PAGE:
Every month when I read my statistic I hope that the old browser are gone. But sometimes I see 10% of netscape 4 browser. Honestly I think that browser are only used from people how what to check your side.

chriszs says:
April 14, 09h

I’ve used Opera, Mozilla, and Internet Explorer all extensively (I mean months of each) and I’m currently using IE for 2 reasons:

1. All the people who design for IE, but not anything else.
2. Because it feels more responsive. Despite Mozilla and Opera’s claims of being faster IE feels lighter on it’s feet than either, and when it comes to browser speed perception is reality.

Paul D says:
April 15, 02h

Chriszs, I’d be curious to know what OS and platform you’re on. I agree that Mozilla is a little slow, because it’s really an advanced XUL platform with a web browser inside it (much like Windows Foghorn Leghorn’s XAML browser will be in four years).

But Firefox, using the Mozilla rendering engine, is certainly no slower or less snappy on my machines than IE. What’s more, you can easily download optimized builds for your processor. A P4 or Athlon-optimized Firefox build will run circles around IE, which is compiled only for the old 386 architecture. Check out for some of these custom builds.

Opera’s advantage seems to be its fast start. A cold start only takes 2 seconds on my machine, quicker than IE, even though IE runs in the background.

Anyway, after having my whole network infected with Nimda thanks to an IE/ActiveX bug, I’ve sworn off Microsoft. I’m running Linux at home, and my next machine will be a Mac.

chriszs says:
April 23, 01h

Vinnie & Paul:

I currently run XP on a 2.6 Ghz P4. I tried Firefox twice and both times it crashed, though that was probably when I was using 2000. Hmm, maybe it’s time to try it again. Thanks for the tip on the customized builds.

April 23, 06h

To Dave and Sergio:

Thanks for the glimpse at those stats guys. It’s very interesting to see the pretty drastic differences between the stats of differently-oriented sites. Seems that everyone who’s at all computer-proficient beyond just knowing how his programs work - people who take active interest in computers - are moving wholesale to IE alternatives. And their families and friends are probably following suit if they’re any good at explaining things - I know my circle of F&F are. :D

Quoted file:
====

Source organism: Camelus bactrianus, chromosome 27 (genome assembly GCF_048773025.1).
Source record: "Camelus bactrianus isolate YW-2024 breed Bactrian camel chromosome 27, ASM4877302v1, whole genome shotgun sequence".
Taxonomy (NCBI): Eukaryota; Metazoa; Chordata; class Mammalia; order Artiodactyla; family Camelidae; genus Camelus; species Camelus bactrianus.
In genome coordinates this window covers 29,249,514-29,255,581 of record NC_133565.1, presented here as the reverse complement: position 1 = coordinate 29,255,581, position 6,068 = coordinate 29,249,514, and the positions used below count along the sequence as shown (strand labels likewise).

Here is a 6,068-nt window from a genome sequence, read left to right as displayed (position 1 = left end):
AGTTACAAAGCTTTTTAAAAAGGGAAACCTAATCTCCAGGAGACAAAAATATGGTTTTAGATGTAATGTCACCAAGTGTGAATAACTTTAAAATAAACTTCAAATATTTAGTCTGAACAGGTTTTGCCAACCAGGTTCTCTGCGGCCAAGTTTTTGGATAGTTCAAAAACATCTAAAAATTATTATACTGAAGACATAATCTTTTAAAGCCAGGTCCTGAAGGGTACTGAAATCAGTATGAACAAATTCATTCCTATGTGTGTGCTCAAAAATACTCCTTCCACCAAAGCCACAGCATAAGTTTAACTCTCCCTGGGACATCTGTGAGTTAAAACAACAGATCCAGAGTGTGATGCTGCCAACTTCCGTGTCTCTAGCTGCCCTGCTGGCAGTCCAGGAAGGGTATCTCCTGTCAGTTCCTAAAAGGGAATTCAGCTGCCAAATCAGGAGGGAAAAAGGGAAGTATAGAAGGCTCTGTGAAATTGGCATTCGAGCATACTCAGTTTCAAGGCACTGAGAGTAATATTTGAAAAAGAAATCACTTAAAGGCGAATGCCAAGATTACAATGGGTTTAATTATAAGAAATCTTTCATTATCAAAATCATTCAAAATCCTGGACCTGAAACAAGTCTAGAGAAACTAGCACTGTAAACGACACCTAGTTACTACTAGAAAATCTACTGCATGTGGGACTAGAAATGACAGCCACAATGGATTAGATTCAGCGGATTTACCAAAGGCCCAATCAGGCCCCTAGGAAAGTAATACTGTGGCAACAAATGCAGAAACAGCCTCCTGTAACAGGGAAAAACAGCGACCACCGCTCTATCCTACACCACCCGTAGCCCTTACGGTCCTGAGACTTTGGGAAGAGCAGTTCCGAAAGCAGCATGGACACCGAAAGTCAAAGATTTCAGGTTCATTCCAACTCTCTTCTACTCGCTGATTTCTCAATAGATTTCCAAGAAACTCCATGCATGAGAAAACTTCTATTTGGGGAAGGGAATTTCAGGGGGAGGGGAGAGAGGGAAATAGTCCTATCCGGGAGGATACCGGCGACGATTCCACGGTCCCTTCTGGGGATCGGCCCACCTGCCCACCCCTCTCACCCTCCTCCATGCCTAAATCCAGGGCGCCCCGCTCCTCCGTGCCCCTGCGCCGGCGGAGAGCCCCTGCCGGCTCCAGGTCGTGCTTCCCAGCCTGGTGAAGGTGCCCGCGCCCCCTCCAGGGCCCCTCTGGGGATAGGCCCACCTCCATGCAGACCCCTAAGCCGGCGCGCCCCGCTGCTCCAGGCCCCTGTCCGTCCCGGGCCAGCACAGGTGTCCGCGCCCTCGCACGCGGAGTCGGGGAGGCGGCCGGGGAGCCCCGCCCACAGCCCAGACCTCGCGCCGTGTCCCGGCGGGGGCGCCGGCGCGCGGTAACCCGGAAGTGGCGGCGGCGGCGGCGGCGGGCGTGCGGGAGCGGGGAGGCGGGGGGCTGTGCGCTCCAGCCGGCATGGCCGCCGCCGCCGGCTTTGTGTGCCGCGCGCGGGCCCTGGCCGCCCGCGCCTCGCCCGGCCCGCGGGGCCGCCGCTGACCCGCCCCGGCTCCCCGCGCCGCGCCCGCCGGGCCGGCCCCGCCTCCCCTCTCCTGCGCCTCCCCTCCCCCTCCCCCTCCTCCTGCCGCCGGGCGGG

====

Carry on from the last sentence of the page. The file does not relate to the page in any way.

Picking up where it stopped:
Basically, now more than ever, us web designers need to keep solidly in mind who our target audience is, especially when we’re pondering whether to spend all that time on that blasted IE/Win hack or just to say “screw IE”.

Shame that there’s no realistic way to have a site that would report on the stats of various different types of sites, like the spread we had here… unless it was some sort of community-fed aggregate. Hmmm….

April 25, 10h

I got many emails from users for quite some time now regarding this problem on on of my sites but I didn’t understand what they wanted as my system runs IE 5.5
When I upgarded to IE6 now I saw this problem and fixed it. The only thing is I needed IE5.5 is to test how is flash running on old browsers since it is differnt that IE6.

R. Hawthorne says:
May 04, 09h

I had the same problem with the flicker on a site I am building for the company I work for.

I downloaded a program that let me review the http header and discovered that IE6 was reloading those images each time.

I got our support implement that server fix, which is recommended to stop the flicker. It worked when put into the httpd.conf file. But didn’t work in the .htaccess file.

Brad Bice says:
May 18, 09h

.htaccess, httpd.conf, IE cache tweaking….none of it works.

I thought perhaps that one of these solutions would work and at first it seemed they did.

However, on a site I am developing I am making use of small pop-up windows that average 500-600px wide by 300-600px tall. When opened, this causes every single image replacement background to flicker over the whole page.

Even after closing the window, mousing over any image replacement background causes it to flicker.

I would have liked to say case-closed on this but the fact of the matter is that it is still a major issue.

May 30, 04h

That pesky image flicker!!

To clarify:

* only affects IE6 (not IE5/5.5)

* only affects CSS background-images which are influenced by some dynamic effect on the page (these are numerous and are not just hovers)

* is especially persistent when IE’s cache settings are “Every visit to the page” (a common developer’s setting)

* the “force-no-vary” server configuration does not fix the flicker for the above setting.

I added the following lines to my apache conf file:

ExpiresActive On
ExpiresByType image/gif A86400
ExpiresByType image/jpeg A86400
ExpiresByType image/png A86400

And thenI tuned on the apache module “mod_expires”.

That fixed it good.

The configuration above forces image files to persist in the browser’s cache for one day (86400 seconds).

If someone wants to test and improve this then go ahead. I’m no server expert…

August 05, 07h

I have noticed some complaints on other forums (strangely not here) about the image flicker solution (changing the server settings) not working.

I didn’t work for me, but I figured it out.

On my testing browser, I had press Tools->Internet Options->Delete Files (Delete All Offline Content).

Then, after a refresh, the images stopped flickering.